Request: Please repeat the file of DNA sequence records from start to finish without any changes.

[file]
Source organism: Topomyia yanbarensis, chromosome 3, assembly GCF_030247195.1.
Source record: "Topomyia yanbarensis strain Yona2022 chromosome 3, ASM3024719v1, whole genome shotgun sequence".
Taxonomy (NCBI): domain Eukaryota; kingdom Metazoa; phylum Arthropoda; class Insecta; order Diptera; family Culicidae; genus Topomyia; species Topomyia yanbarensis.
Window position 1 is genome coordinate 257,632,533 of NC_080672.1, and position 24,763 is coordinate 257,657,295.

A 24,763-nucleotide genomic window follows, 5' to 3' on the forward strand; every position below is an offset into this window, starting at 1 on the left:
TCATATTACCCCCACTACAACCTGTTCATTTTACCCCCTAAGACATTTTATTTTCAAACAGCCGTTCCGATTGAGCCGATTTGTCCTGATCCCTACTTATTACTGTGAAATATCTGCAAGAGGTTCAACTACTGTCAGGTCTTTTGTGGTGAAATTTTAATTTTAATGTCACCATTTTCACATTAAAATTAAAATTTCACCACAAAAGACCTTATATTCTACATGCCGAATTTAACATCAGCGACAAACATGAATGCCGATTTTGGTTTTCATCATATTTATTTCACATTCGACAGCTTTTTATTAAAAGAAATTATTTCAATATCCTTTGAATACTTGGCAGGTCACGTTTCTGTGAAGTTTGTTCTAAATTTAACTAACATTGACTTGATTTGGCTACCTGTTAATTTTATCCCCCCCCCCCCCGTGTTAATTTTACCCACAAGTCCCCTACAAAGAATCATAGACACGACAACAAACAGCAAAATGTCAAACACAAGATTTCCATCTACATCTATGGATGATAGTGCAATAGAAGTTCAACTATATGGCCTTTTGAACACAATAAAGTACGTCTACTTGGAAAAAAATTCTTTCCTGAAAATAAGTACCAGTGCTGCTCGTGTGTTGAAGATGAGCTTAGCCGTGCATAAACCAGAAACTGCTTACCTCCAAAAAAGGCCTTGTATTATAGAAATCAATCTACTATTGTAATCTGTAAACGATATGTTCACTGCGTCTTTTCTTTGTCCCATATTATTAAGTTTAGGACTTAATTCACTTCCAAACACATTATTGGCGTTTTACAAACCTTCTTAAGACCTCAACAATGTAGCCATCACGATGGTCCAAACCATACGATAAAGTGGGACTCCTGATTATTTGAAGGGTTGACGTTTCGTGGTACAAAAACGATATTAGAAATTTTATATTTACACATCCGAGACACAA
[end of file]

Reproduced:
Source organism: Topomyia yanbarensis, chromosome 3, assembly GCF_030247195.1.
Source record: "Topomyia yanbarensis strain Yona2022 chromosome 3, ASM3024719v1, whole genome shotgun sequence".
Taxonomy (NCBI): domain Eukaryota; kingdom Metazoa; phylum Arthropoda; class Insecta; order Diptera; family Culicidae; genus Topomyia; species Topomyia yanbarensis.
Window position 1 is genome coordinate 257,632,533 of NC_080672.1, and position 24,763 is coordinate 257,657,295.

A 24,763-nucleotide genomic window follows, 5' to 3' on the forward strand; every position below is an offset into this window, starting at 1 on the left:
TCATATTACCCCCACTACAACCTGTTCATTTTACCCCCTAAGACATTTTATTTTCAAACAGCCGTTCCGATTGAGCCGATTTGTCCTGATCCCTACTTATTACTGTGAAATATCTGCAAGAGGTTCAACTACTGTCAGGTCTTTTGTGGTGAAATTTTAATTTTAATGTCACCATTTTCACATTAAAATTAAAATTTCACCACAAAAGACCTTATATTCTACATGCCGAATTTAACATCAGCGACAAACATGAATGCCGATTTTGGTTTTCATCATATTTATTTCACATTCGACAGCTTTTTATTAAAAGAAATTATTTCAATATCCTTTGAATACTTGGCAGGTCACGTTTCTGTGAAGTTTGTTCTAAATTTAACTAACATTGACTTGATTTGGCTACCTGTTAATTTTATCCCCCCCCCCCCCGTGTTAATTTTACCCACAAGTCCCCTACAAAGAATCATAGACACGACAACAAACAGCAAAATGTCAAACACAAGATTTCCATCTACATCTATGGATGATAGTGCAATAGAAGTTCAACTATATGGCCTTTTGAACACAATAAAGTACGTCTACTTGGAAAAAAATTCTTTCCTGAAAATAAGTACCAGTGCTGCTCGTGTGTTGAAGATGAGCTTAGCCGTGCATAAACCAGAAACTGCTTACCTCCAAAAAAGGCCTTGTATTATAGAAATCAATCTACTATTGTAATCTGTAAACGATATGTTCACTGCGTCTTTTCTTTGTCCCATATTATTAAGTTTAGGACTTAATTCACTTCCAAACACATTATTGGCGTTTTACAAACCTTCTTAAGACCTCAACAATGTAGCCATCACGATGGTCCAAACCATACGATAAAGTGGGACTCCTGATTATTTGAAGGGTTGACGTTTCGTGGTACAAAAACGATATTAGAAATTTTATATTTACACATCCGAGACACAA